Ok so we all love to eat fats, right? Maybe you don’t know that what you’re eating is an essential nutrient for your health- and it’s FAT! While various fats in foods effect health differently, many sources of fat offer health-protective benefits. Of course we want to eat them in moderation and have a little portion control 🤔Here are some of the most commonly eaten and often craved essential fats:
Omega-3 fatty acids are a type of polyunsaturated fatty acid that may help to reduce the risk of coronary heart disease.
What to Eat
Fatty Fish: Current dietary guidelines recommend including seafood twice per week. Fish high in omega-3 fats include salmon, herring, sardines, mackerel and lake trout.
Walnuts: Walnuts are an excellent plant-based source of omega-3. Add walnuts to cereal, salads or muffins. Try walnut oil in salad dressings or drizzled over cooked pasta.
Oils: Replace solid fats such as butter or margarine with oils such as canola, avocado, olive, coconut or soybean when cooking or baking. They also work well for sautéing and stir-frying.
Flaxseed: Add ground flaxseed to breakfast cereal, yogurt, baked goods including breads and muffins or mixed dishes and casseroles. Or, drizzle flaxseed oil over cooked grains or use it for salad dressing. (Your body cannot break down whole flaxseeds, so it must be ground first in order to access the omega-3 fatty acids.)
Eggs: Some chickens are given feed that is high in omega-3s so their eggs will contain more as well. When buying eggs, check the package label. Y’all know I love my eggs!! 💁🏼♀️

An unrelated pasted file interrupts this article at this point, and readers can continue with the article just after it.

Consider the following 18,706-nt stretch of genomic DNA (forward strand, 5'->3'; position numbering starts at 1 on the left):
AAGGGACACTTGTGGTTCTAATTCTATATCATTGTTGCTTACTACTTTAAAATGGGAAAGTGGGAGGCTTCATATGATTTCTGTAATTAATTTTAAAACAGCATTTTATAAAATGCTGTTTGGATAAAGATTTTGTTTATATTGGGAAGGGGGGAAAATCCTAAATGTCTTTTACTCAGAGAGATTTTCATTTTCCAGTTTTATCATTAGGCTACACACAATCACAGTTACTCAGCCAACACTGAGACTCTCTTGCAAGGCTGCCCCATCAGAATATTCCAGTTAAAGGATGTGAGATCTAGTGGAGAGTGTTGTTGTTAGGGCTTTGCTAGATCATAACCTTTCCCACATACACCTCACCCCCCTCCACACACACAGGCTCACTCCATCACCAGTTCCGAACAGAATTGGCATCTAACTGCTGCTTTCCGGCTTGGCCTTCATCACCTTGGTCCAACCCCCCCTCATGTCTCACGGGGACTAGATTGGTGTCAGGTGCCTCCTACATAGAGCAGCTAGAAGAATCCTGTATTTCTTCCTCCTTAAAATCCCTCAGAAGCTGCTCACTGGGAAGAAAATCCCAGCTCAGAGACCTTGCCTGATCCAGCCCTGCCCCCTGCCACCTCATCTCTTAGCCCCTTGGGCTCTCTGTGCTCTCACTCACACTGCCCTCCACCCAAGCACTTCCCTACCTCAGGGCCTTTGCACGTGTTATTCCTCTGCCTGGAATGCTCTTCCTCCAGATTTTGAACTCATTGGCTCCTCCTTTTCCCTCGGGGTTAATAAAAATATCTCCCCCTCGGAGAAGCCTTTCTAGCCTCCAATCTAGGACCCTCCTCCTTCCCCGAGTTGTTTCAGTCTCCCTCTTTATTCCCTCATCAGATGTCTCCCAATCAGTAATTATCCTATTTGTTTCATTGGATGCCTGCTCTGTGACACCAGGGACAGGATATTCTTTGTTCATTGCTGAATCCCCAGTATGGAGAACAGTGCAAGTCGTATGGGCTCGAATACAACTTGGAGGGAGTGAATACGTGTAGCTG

Monounsaturated fats may improve blood cholesterol levels and decrease your risk of heart disease.
What to Eat
Nuts: In addition to heart-healthy fats, nuts are a good source of protein, dietary fiber and a variety of vitamins and minerals. Just keep portion control in mind🤪One portion of nuts is equal to 1 ounce or 2 ounce-equivalents provides approximately 160 to 180 calories. So, don’t keep grabbing handfuls of nuts=lots of calories 🤭
Oils: Use oils such as olive and avocado oil in place of saturated fat, such as butter. Use it in salad dressing or to sauté vegetables, seafood, poultry and meat.
Avocado: Avocados not only contain monounsaturated fat, but they are also packed with folate, vitamins E, C and B6, potassium and dietary fiber. Try adding avocado to salad, pizza, soup, salsa, eggs and sandwiches.
Peanut Butter: Nearly half the fat in peanut butter is monounsaturated fat. Resist the urge to pour off the heart-healthy oil that's separated out of natural peanut butter, and mix it in.
A nutritious eating plan doesn't mean cutting out all fat, just focusing on healthier varieties. Start out with small swaps if you're having trouble getting started. In my customized programs I will incorporate fats into your diet. You will learn portions and control without deprivation or feeling like you’re not eating tasty foods😋